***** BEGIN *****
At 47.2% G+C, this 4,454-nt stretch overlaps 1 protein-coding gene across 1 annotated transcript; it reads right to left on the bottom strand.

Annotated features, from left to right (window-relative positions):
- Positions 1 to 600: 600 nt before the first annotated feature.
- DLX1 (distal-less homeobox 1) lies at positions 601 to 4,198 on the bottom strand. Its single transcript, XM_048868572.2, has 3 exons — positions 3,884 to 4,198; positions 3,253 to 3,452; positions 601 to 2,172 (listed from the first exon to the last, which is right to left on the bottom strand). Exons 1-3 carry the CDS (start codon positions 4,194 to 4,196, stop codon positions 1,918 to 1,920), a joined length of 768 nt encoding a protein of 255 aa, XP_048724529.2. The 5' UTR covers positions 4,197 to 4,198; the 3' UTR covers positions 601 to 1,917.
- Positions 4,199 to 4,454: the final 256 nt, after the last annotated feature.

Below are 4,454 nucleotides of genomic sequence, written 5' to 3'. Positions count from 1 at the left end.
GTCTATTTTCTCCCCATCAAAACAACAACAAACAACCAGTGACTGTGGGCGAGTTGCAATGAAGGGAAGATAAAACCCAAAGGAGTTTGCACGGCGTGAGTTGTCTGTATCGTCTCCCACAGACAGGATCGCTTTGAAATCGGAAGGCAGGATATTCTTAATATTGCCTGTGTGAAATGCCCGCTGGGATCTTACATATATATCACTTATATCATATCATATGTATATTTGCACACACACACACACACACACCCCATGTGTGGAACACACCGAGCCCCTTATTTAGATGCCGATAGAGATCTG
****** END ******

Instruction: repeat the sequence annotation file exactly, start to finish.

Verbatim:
At 47.2% G+C, this 4,454-nt stretch overlaps 1 protein-coding gene across 1 annotated transcript; it reads right to left on the bottom strand.

Annotated features, from left to right (window-relative positions):
- Positions 1 to 600: 600 nt before the first annotated feature.
- DLX1 (distal-less homeobox 1) lies at positions 601 to 4,198 on the bottom strand. Its single transcript, XM_048868572.2, has 3 exons — positions 3,884 to 4,198; positions 3,253 to 3,452; positions 601 to 2,172 (listed from the first exon to the last, which is right to left on the bottom strand). Exons 1-3 carry the CDS (start codon positions 4,194 to 4,196, stop codon positions 1,918 to 1,920), a joined length of 768 nt encoding a protein of 255 aa, XP_048724529.2. The 5' UTR covers positions 4,197 to 4,198; the 3' UTR covers positions 601 to 1,917.
- Positions 4,199 to 4,454: the final 256 nt, after the last annotated feature.

Below are 4,454 nucleotides of genomic sequence, written 5' to 3'. Positions count from 1 at the left end.
GTCTATTTTCTCCCCATCAAAACAACAACAAACAACCAGTGACTGTGGGCGAGTTGCAATGAAGGGAAGATAAAACCCAAAGGAGTTTGCACGGCGTGAGTTGTCTGTATCGTCTCCCACAGACAGGATCGCTTTGAAATCGGAAGGCAGGATATTCTTAATATTGCCTGTGTGAAATGCCCGCTGGGATCTTACATATATATCACTTATATCATATCATATGTATATTTGCACACACACACACACACACACCCCATGTGTGGAACACACCGAGCCCCTTATTTAGATGCCGATAGAGATCTG